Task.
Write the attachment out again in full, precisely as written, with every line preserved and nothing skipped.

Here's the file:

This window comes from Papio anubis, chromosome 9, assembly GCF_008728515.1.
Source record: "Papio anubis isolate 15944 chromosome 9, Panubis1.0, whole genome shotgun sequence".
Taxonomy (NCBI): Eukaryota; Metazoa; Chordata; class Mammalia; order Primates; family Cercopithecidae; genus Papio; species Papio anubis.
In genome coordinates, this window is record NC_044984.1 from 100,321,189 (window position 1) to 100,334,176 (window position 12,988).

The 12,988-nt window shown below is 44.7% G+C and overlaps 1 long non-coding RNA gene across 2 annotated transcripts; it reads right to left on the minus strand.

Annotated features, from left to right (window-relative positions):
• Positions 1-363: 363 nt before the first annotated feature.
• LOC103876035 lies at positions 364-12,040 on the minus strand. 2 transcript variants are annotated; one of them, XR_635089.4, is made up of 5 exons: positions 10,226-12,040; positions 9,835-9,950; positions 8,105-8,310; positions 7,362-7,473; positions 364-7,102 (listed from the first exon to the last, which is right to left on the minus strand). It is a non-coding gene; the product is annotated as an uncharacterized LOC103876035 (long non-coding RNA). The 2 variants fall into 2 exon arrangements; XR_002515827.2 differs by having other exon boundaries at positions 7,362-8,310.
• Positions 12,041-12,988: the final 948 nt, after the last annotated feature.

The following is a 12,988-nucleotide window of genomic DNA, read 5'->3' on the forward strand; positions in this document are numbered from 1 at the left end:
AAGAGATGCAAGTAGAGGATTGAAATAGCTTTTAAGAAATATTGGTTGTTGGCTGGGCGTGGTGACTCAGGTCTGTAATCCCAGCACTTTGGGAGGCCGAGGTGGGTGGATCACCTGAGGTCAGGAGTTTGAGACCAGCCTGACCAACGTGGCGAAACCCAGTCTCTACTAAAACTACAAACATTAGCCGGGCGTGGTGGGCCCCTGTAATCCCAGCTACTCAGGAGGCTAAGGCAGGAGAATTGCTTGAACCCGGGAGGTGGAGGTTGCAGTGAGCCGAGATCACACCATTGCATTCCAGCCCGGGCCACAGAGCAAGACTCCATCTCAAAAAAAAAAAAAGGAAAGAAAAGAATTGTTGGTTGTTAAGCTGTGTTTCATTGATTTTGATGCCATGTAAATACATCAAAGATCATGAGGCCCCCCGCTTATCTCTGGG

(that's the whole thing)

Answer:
This window comes from Papio anubis, chromosome 9, assembly GCF_008728515.1.
Source record: "Papio anubis isolate 15944 chromosome 9, Panubis1.0, whole genome shotgun sequence".
Taxonomy (NCBI): Eukaryota; Metazoa; Chordata; class Mammalia; order Primates; family Cercopithecidae; genus Papio; species Papio anubis.
In genome coordinates, this window is record NC_044984.1 from 100,321,189 (window position 1) to 100,334,176 (window position 12,988).

The 12,988-nt window shown below is 44.7% G+C and overlaps 1 long non-coding RNA gene across 2 annotated transcripts; it reads right to left on the minus strand.

Annotated features, from left to right (window-relative positions):
• Positions 1-363: 363 nt before the first annotated feature.
• LOC103876035 lies at positions 364-12,040 on the minus strand. 2 transcript variants are annotated; one of them, XR_635089.4, is made up of 5 exons: positions 10,226-12,040; positions 9,835-9,950; positions 8,105-8,310; positions 7,362-7,473; positions 364-7,102 (listed from the first exon to the last, which is right to left on the minus strand). It is a non-coding gene; the product is annotated as an uncharacterized LOC103876035 (long non-coding RNA). The 2 variants fall into 2 exon arrangements; XR_002515827.2 differs by having other exon boundaries at positions 7,362-8,310.
• Positions 12,041-12,988: the final 948 nt, after the last annotated feature.

The following is a 12,988-nucleotide window of genomic DNA, read 5'->3' on the forward strand; positions in this document are numbered from 1 at the left end:
AAGAGATGCAAGTAGAGGATTGAAATAGCTTTTAAGAAATATTGGTTGTTGGCTGGGCGTGGTGACTCAGGTCTGTAATCCCAGCACTTTGGGAGGCCGAGGTGGGTGGATCACCTGAGGTCAGGAGTTTGAGACCAGCCTGACCAACGTGGCGAAACCCAGTCTCTACTAAAACTACAAACATTAGCCGGGCGTGGTGGGCCCCTGTAATCCCAGCTACTCAGGAGGCTAAGGCAGGAGAATTGCTTGAACCCGGGAGGTGGAGGTTGCAGTGAGCCGAGATCACACCATTGCATTCCAGCCCGGGCCACAGAGCAAGACTCCATCTCAAAAAAAAAAAAAGGAAAGAAAAGAATTGTTGGTTGTTAAGCTGTGTTTCATTGATTTTGATGCCATGTAAATACATCAAAGATCATGAGGCCCCCCGCTTATCTCTGGG